You may remember that I bought a fleece at Woolfest. I asked the very helpful women at the Woolclip to advise me and help me choose a good beginner's fleece. They came up with this 'mule', a cross breed of a Blue Faced Leicester Ram with a Swaledale ewe.
According to In Sheep's Clothing; a handspinner's guide to wool by Nola and Jane Fournier ' The fleece is semi lustrous with a fine, wavy crimp that gives good loft...The comparatively light, airy feel of this long wool fleece makes it a good choice for the production of hard wearing but warm knitted and woven outerwear.' In other words, merino it ain't but it's robust enough to stand up to the heavy paws of the novice fleece processor!
And here it is, in all it's unwashed glory. When they rolled it out on the table, and rolled,and rolled.... I could see that this was a clean, open fleece. when you plunge your hands into this they come out feeling all coated in lanolin but not in an unpleasant way. The corner of my hallway where the fleece is currently sitting, smells vaguely of sheep.But not in a bad way...
Having heard a whole range of opinions on how best to wash the fleece I took the softly softly approach and separated out some of the nicest, cleanest looking fleece, zipped it up in a lingerie bag and poured very hot water and washing up liquid all over it and left it to soak till the water cooled and repeated the process. I did it once more with clean hot water then hung it on the line to dry.
May joy be unconfined, it turned into this!There are still some yellowy, lanolin filled patches but to my delight most of it has turned into this white, fluffy cloud.
Out came the hand carders that I bought at last year's Woolfest and hadn't yet used and after a few tangled moments managed to produce these rolags. Now, I'm not pretending that they in any way compare to the beautiful basketful that I saw the other week at Woolfest but I love them as only the person who made them can.
Then, out came my largest Bosworth spindle and soon we had yarn. The book was entirely correct. This wool has a very robust, woolly feel to it. I am spinning at what, when plied will probably be a good DK or Aran weight so maybe a hat for one of my least sensitive friends?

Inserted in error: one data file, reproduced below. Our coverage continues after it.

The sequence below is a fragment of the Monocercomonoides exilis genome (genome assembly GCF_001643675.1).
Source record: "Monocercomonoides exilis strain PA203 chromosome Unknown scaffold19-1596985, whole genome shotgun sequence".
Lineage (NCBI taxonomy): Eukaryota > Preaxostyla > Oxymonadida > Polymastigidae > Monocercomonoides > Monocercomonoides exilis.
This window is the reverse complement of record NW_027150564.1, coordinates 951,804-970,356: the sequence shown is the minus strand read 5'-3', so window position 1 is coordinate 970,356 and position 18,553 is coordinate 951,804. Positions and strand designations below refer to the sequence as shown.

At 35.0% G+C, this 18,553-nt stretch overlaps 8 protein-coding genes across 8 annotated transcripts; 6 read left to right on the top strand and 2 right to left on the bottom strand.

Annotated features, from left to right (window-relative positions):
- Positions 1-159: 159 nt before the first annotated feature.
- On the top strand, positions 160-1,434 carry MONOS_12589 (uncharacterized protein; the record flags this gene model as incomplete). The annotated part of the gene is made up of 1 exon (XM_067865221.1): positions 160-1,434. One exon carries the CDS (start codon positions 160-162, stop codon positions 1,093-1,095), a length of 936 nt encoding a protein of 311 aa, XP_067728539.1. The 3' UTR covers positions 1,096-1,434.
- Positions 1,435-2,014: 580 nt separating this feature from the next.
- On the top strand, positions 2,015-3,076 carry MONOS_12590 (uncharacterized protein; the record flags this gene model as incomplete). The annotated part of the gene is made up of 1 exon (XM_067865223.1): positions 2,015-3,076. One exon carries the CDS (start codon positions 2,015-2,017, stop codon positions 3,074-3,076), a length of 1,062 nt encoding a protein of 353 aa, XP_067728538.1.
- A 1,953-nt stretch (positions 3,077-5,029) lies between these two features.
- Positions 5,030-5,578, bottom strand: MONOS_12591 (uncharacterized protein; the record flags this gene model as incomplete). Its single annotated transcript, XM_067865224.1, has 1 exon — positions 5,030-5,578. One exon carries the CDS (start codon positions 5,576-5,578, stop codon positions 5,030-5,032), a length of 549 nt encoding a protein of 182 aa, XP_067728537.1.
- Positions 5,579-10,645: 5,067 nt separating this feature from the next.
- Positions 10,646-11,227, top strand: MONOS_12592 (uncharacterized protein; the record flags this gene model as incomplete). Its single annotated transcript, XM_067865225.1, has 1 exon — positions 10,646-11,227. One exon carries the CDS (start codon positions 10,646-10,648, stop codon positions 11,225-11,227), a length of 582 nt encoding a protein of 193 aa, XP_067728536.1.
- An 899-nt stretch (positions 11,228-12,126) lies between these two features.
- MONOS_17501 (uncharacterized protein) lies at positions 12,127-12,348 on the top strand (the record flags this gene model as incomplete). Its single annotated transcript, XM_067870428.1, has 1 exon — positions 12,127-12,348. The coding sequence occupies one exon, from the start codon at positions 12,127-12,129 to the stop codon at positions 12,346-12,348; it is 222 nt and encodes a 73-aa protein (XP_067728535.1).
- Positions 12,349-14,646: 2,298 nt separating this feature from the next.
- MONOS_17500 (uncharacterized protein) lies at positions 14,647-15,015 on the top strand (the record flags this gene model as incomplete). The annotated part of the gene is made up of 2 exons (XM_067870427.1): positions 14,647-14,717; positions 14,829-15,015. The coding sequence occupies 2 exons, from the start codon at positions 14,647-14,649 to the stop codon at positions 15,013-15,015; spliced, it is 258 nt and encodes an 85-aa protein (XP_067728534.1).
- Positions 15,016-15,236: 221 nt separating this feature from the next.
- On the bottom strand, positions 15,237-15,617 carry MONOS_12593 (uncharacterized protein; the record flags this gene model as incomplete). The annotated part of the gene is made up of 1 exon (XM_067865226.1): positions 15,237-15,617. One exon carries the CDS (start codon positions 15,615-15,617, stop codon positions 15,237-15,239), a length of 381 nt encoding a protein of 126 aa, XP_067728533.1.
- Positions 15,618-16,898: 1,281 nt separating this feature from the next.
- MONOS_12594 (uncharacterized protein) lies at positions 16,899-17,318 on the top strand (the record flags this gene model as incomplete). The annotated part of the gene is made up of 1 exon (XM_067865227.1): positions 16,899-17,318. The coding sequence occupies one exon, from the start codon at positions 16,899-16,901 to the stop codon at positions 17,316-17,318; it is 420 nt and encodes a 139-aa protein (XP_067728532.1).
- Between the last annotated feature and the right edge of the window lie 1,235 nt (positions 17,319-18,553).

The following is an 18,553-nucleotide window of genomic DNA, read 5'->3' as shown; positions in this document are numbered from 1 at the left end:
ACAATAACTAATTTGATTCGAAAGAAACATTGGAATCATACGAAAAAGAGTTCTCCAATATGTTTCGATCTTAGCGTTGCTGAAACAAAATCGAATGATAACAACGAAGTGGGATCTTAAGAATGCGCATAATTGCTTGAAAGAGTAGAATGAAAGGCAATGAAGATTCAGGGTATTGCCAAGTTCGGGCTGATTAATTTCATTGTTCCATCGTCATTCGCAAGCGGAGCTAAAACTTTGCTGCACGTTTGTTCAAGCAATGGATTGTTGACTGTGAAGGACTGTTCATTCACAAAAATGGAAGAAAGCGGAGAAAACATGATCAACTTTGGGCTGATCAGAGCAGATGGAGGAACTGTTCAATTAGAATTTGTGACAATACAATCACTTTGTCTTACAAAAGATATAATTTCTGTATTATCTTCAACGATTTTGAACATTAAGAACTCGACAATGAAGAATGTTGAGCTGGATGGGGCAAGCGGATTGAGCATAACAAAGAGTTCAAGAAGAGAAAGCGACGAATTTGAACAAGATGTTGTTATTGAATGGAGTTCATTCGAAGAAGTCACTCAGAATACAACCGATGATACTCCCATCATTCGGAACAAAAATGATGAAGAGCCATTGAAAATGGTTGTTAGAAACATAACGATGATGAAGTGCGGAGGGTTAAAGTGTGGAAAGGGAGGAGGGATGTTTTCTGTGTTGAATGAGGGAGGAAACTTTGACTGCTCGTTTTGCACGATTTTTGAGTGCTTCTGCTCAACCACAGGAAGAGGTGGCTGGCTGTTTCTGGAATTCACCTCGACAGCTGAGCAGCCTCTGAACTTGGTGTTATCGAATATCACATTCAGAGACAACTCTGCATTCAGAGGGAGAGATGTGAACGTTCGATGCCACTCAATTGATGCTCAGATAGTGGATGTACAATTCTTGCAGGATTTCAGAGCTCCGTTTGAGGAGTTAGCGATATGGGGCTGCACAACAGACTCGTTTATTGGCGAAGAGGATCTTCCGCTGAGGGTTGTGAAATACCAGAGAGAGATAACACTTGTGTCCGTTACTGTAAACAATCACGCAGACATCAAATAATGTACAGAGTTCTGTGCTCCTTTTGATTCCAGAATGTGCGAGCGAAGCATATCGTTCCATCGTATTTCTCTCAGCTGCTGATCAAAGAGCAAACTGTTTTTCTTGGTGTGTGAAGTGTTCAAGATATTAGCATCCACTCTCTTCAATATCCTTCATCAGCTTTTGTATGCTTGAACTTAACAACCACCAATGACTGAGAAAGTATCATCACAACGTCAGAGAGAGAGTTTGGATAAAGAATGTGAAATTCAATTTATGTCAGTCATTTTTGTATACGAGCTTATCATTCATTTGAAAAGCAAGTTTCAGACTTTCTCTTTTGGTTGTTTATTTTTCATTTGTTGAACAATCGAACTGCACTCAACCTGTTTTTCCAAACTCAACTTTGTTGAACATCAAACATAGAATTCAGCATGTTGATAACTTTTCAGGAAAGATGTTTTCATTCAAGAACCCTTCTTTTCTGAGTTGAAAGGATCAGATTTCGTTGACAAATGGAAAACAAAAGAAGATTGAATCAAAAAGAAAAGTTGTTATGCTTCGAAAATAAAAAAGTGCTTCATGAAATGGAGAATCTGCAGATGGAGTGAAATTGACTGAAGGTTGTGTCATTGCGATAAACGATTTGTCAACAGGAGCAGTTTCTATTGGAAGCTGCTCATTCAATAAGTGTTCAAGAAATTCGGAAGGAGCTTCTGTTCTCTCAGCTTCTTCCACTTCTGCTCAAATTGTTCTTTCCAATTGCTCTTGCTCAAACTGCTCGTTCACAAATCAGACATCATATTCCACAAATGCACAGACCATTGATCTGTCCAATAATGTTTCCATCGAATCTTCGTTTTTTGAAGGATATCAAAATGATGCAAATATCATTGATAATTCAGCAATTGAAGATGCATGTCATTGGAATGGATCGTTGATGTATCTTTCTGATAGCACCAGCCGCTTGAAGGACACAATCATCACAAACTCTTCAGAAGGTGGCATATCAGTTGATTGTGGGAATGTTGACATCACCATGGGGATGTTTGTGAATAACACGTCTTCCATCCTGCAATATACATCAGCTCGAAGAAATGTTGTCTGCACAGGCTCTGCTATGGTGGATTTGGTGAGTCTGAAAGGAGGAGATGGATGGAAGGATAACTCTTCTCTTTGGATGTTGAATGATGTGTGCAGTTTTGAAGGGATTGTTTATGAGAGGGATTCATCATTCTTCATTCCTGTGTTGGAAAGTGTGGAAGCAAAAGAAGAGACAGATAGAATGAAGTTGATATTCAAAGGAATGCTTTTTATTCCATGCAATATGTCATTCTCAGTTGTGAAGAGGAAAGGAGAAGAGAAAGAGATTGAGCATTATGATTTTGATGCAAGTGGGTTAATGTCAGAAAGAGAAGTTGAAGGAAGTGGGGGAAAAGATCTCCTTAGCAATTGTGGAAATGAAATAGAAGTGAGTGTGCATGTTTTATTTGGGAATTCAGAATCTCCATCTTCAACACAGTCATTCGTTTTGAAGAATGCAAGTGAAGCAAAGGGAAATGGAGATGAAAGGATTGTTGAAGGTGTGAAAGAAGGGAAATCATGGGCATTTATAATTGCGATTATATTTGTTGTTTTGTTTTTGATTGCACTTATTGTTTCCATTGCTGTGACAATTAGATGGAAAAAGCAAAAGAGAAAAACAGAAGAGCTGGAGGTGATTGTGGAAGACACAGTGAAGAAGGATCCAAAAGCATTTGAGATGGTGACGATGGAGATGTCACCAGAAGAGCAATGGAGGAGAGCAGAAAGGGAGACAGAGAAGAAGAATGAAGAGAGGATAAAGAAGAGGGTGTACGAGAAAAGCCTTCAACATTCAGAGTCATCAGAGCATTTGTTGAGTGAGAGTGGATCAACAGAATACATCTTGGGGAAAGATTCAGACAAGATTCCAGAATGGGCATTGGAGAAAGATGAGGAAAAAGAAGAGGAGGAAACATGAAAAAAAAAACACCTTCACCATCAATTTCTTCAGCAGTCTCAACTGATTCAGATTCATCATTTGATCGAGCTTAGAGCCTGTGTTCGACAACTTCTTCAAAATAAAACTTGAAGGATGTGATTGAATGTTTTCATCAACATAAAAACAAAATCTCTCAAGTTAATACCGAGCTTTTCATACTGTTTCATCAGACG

I find it very difficult to express the intense pleasure I have in looking at this little scrap of spun yarn. I am quite overwhelmed that I made it from the rawest of raw materials, straight off a sheep's back!
Working with this fleece has given me the courage to tackle my Romney shearling fleece. I have some drying as we speak so I'll tell you how I get on with it shortly.
As this is an entirely spinning related entry I thought I would share with you my continued progress with my spindle spun Flutter scarf. Here is another small skein of merino tencel, spun and navajo plied on spindles ready to be knitted up into the scarf. I've now used up the skein in the photo and am half way through the increase rows to create the fluted edge of the first half. I should finish that part with the next mini skein so I will show you how it's shaping up them. Right now I thought you might like a bit of colour before this blog started to look like studies of clouds by J M Turner.
Finally, I have another 'first' to share. Here is the first yarn spun on my new Little Gem. 100g merino bamboo roving by Bonkers Fibres in the colourway 'Pavoreal'. I think it the best bit of spinning I have ever done and am also pleased that the fibre and colours come together to form such a 'grown up' skein of yarn. There are about 400m of a light fingering/ sock weight yarn which is a bit too drapey to use for socks so I will probably make a shawl or wrap out of it.
I have another couple of skeins of this roving so I could do quite a large project if I wanted.Any suggestions?